You can’t walk a block without passing a boulangerie in most Parisian neighborhoods, and nothing beats that smell of fresh baked croissants wafting out onto the street. However, in case you believed otherwise, not all baguettes are created equal. And it’s a never ending escapade to taste many in order to discover the best ones around the city.
In one of our favorite neighborhoods, the Haute Marais, you’ll have to eat a baguette or croissant or croissant aux amandes every day to get through the list of delicious boulangeries you must try. Below are some off the top of our list, all within walking distance of landmarks like Place de la République, rue de Bretagne, and the Cirque d’Hiver.
38 rue Debelleyme
From Tuesday to Saturday, 7:15 am to 8:15 pm
Sunday, 7:15am to 4:30pm
2. 134 RDT
134 rue de Turenne
From Monday to Friday, 7:15 am to 8:15 pm
3. Chez Manon
25 rue de Bretagne
From Monday to Saturday, 6:00 am to 8:00 pm
Our nearby apartments:
Two Bedroom, Two Bath Air Conditioned Marais Apartment
Two Bedroom, Two Bath Air Conditioned Bretagne Apartment
Two Bedroom, One Bath Haute Marais Apartment
Picture this: You fly all the way to Paris and you enter a French bakery and see an array of mouthwatering pastries in front of you. You know you want one but you need more information to select the right pastry for you. If someone could just tell you what was in them and what they were called, you would be in pastry heaven. Alas, you don’t speak French and even if you did the woman serving you is French and may be culturally opposed to helping you. Fortunately, you can choose and recognize French pastries without having studied abroad.
Let’s begin with the most simple one. The Croissant is essentially a crescent shaped roll. It is unadulterated bread and nothing fancy despite being being flaky, buttery, and delicious. Remember the croissant by its shape- crescent moon. Crescent sounds like croissant. The croissant is where simple approaches sublime.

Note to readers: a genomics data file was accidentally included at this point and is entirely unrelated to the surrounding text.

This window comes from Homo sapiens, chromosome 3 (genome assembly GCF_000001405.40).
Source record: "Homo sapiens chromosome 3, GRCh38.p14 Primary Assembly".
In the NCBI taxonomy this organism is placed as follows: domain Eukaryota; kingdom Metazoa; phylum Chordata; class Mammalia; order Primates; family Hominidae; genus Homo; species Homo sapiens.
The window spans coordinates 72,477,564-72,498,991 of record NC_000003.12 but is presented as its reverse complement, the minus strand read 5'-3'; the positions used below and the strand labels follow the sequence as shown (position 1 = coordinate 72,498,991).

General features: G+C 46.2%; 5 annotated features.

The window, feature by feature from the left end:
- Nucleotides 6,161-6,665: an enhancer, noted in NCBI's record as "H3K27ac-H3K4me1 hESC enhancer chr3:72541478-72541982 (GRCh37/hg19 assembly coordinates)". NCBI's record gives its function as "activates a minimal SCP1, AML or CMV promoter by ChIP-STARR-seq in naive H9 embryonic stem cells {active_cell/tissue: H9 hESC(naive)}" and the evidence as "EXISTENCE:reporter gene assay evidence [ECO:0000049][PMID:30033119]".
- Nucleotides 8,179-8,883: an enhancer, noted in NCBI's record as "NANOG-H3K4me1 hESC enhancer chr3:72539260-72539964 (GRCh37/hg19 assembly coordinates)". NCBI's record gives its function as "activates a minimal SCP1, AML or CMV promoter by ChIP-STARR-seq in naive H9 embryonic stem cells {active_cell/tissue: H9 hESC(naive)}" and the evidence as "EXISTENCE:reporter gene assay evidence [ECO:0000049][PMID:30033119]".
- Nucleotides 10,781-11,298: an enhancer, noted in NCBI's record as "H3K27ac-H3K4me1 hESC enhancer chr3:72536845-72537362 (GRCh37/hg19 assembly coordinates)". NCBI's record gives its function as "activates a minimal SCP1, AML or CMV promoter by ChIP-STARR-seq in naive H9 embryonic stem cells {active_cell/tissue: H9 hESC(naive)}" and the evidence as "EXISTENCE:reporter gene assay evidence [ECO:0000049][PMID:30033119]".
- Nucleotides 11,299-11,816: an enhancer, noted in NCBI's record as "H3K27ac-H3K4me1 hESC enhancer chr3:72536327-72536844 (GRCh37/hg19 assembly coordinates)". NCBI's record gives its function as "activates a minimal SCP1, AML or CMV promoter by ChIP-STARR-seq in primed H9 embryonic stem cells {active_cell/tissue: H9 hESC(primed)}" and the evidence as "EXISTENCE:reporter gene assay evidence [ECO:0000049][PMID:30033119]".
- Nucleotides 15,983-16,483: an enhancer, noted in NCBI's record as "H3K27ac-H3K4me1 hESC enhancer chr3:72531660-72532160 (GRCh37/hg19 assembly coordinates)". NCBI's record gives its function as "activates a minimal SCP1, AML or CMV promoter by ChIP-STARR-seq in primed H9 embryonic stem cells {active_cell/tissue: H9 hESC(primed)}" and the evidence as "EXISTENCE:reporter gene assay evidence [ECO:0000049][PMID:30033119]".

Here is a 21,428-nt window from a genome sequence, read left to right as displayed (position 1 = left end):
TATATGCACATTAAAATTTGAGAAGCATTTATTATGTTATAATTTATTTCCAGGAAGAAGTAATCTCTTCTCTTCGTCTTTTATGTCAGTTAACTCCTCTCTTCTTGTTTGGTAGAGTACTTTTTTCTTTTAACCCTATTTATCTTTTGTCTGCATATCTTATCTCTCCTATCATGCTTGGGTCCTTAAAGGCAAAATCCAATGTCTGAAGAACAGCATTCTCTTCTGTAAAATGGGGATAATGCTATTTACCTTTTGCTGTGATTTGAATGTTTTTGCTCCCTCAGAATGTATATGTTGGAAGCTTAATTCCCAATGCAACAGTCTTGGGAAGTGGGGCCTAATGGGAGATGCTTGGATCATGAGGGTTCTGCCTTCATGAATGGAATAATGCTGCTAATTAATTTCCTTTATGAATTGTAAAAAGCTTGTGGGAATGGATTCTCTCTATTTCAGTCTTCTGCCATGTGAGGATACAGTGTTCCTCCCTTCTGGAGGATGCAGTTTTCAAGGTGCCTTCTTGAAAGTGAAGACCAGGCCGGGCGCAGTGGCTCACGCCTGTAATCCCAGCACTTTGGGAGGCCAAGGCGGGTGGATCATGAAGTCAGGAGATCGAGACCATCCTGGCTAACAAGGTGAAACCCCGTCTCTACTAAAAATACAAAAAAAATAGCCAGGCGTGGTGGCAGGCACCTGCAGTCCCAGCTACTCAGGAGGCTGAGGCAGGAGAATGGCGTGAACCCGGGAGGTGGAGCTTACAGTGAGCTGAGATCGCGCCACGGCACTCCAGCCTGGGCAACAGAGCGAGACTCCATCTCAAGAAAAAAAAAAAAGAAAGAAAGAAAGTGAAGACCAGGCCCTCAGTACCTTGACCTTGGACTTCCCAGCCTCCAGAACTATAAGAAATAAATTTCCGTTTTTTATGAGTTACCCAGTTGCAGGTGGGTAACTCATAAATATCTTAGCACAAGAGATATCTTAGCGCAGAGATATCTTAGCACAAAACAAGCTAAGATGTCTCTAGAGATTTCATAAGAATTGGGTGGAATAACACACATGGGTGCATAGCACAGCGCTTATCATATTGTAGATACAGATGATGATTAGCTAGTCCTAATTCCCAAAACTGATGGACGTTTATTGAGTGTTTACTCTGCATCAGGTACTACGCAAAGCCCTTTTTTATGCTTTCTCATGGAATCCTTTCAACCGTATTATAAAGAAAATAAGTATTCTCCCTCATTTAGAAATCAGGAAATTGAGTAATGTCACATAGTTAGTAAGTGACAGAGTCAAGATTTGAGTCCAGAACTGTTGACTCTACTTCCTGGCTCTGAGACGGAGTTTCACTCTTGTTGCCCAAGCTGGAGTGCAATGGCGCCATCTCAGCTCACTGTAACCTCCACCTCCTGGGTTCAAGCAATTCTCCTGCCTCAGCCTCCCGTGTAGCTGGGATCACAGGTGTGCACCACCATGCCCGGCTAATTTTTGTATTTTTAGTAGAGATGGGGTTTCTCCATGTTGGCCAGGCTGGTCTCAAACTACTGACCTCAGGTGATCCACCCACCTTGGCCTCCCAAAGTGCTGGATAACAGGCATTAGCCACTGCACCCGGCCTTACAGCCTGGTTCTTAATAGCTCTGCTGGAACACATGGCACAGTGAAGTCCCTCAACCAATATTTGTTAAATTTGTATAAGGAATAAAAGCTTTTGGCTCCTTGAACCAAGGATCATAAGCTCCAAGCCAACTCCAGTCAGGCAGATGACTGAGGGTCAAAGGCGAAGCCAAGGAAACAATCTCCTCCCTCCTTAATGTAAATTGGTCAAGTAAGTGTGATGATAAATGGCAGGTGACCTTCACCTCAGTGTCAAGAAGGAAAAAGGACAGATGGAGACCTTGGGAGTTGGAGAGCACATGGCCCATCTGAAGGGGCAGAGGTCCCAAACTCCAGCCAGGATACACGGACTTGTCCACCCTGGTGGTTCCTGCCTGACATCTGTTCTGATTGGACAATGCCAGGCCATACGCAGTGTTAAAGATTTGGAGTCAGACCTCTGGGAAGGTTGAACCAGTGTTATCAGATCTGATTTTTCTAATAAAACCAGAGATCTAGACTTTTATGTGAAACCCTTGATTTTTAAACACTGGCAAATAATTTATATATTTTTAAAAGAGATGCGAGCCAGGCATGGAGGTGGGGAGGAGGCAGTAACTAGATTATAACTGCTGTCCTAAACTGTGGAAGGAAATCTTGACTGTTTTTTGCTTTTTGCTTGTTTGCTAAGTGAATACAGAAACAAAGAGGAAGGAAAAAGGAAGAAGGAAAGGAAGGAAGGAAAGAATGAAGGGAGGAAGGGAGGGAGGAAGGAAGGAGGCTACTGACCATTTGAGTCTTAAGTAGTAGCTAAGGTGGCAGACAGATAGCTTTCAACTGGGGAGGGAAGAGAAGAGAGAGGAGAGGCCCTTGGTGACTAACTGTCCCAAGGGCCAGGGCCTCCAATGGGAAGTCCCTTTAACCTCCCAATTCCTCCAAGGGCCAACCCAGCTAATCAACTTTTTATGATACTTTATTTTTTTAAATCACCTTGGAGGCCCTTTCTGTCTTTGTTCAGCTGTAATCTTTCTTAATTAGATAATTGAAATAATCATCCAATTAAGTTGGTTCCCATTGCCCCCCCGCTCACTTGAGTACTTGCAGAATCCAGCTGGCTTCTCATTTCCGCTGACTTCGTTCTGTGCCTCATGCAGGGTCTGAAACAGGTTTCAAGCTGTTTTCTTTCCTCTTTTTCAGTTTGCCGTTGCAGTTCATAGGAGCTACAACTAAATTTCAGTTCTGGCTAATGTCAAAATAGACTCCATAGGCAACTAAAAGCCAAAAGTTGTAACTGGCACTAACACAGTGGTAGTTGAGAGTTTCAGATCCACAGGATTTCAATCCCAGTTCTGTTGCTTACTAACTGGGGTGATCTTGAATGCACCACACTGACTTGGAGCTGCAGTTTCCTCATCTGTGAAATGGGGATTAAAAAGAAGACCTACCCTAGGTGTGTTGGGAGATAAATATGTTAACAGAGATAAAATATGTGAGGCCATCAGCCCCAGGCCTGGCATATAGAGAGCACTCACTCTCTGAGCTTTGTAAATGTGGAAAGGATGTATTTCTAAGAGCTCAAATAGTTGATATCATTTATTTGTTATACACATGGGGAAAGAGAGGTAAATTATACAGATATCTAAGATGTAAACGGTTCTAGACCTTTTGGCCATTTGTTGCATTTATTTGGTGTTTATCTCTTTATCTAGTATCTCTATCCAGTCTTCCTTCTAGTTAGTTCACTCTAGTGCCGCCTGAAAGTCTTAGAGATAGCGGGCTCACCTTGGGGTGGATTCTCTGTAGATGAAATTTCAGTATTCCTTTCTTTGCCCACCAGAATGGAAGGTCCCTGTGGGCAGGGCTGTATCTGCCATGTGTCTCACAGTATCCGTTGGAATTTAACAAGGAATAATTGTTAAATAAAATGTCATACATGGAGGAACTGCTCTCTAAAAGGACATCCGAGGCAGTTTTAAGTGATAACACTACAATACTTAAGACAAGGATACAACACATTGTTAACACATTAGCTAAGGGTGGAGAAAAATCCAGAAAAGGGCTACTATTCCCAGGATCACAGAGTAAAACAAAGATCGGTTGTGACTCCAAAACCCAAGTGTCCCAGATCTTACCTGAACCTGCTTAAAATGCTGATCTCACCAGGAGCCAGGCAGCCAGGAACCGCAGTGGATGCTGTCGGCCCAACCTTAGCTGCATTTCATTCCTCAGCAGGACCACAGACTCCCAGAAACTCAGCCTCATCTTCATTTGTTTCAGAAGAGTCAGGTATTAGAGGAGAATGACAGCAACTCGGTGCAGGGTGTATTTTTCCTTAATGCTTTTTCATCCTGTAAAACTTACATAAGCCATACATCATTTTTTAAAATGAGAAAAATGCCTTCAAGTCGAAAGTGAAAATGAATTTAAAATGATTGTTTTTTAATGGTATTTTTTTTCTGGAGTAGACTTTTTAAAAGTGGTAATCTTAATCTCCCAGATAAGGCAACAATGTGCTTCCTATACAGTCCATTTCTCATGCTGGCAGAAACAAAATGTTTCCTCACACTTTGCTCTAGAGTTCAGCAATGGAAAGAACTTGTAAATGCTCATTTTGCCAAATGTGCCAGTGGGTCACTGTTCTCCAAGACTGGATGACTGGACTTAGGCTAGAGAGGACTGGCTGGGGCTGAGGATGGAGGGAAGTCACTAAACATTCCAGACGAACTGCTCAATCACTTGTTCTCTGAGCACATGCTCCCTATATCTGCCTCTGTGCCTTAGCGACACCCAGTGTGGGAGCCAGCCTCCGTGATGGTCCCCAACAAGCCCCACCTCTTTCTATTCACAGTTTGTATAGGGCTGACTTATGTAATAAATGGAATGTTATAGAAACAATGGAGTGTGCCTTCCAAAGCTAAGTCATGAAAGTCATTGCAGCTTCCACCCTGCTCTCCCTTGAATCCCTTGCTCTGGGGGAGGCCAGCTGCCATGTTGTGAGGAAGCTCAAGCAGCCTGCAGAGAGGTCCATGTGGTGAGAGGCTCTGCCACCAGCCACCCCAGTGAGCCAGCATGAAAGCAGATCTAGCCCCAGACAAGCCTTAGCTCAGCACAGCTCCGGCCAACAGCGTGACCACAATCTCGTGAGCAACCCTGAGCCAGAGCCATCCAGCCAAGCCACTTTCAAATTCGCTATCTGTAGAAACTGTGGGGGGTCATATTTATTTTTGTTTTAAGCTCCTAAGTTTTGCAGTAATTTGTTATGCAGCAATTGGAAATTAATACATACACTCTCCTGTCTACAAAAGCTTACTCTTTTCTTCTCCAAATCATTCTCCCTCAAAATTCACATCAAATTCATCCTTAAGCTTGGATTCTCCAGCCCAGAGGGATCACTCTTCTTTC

- croissant- kwa-ssah – crescent moon shaped – just bread
The next pastry is breakfast for chocolate lovers. The Pain au Chocolat, or bread with chocolate in English, is not a chocolate croissant because it is not crescent shaped. It is a bread roll with two sticks of chocolate hidden inside. How can you recognize the shy Pain au Chocolat hiding its amazing filling among the other treats? If you examine the sides of the rolls, you will see the two sticks of chocolate peeking out and you have a winner.
- pain au chocolat- pan o sho ko lah- bread hiding sticks of chocolate inside
For those of us who like something more elaborate, there is the Pain aux Raisins- bread with raisins. This one is easy to recognize for a couple of reasons, 1. you can see the raisins on top and 2. it is round.
pain aux raisins – pan o ray-zahn- round raisiny bread
There is a final alternative:
You may have heard that French women don’t get fat. They also don’t eat many pastries.
The last, sad choice is not to eat a crescent shaped croissant, a pain au chocolat that almost hides its chocolate center, or a round, raisiny pain aux raisins although I wouldn’t recommend it.